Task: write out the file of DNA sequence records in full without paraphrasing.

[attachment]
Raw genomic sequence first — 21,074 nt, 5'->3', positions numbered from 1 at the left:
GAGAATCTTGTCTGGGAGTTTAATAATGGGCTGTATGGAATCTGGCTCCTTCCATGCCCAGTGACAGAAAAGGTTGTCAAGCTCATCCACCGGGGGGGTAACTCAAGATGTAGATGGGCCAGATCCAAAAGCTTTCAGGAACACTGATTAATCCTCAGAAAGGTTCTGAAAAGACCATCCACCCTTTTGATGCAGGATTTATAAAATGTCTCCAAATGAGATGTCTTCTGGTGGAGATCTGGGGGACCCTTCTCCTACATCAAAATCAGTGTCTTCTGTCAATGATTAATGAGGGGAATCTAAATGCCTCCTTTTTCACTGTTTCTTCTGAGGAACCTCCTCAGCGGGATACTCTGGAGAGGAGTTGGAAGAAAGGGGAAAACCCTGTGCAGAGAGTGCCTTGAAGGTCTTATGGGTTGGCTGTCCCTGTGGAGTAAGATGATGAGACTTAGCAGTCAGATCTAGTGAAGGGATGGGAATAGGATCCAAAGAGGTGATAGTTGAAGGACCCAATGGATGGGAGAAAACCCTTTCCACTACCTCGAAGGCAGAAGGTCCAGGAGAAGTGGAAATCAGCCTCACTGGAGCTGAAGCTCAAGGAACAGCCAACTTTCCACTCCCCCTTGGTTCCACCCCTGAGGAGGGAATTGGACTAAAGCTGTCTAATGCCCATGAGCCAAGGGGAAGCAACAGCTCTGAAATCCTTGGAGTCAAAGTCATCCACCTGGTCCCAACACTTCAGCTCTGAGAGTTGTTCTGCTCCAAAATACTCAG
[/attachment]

Raw genomic sequence first — 21,074 nt, 5'->3', positions numbered from 1 at the left:
GAGAATCTTGTCTGGGAGTTTAATAATGGGCTGTATGGAATCTGGCTCCTTCCATGCCCAGTGACAGAAAAGGTTGTCAAGCTCATCCACCGGGGGGGTAACTCAAGATGTAGATGGGCCAGATCCAAAAGCTTTCAGGAACACTGATTAATCCTCAGAAAGGTTCTGAAAAGACCATCCACCCTTTTGATGCAGGATTTATAAAATGTCTCCAAATGAGATGTCTTCTGGTGGAGATCTGGGGGACCCTTCTCCTACATCAAAATCAGTGTCTTCTGTCAATGATTAATGAGGGGAATCTAAATGCCTCCTTTTTCACTGTTTCTTCTGAGGAACCTCCTCAGCGGGATACTCTGGAGAGGAGTTGGAAGAAAGGGGAAAACCCTGTGCAGAGAGTGCCTTGAAGGTCTTATGGGTTGGCTGTCCCTGTGGAGTAAGATGATGAGACTTAGCAGTCAGATCTAGTGAAGGGATGGGAATAGGATCCAAAGAGGTGATAGTTGAAGGACCCAATGGATGGGAGAAAACCCTTTCCACTACCTCGAAGGCAGAAGGTCCAGGAGAAGTGGAAATCAGCCTCACTGGAGCTGAAGCTCAAGGAACAGCCAACTTTCCACTCCCCCTTGGTTCCACCCCTGAGGAGGGAATTGGACTAAAGCTGTCTAATGCCCATGAGCCAAGGGGAAGCAACAGCTCTGAAATCCTTGGAGTCAAAGTCATCCACCTGGTCCCAACACTTCAGCTCTGAGAGTTGTTCTGCTCCAAAATACTCAG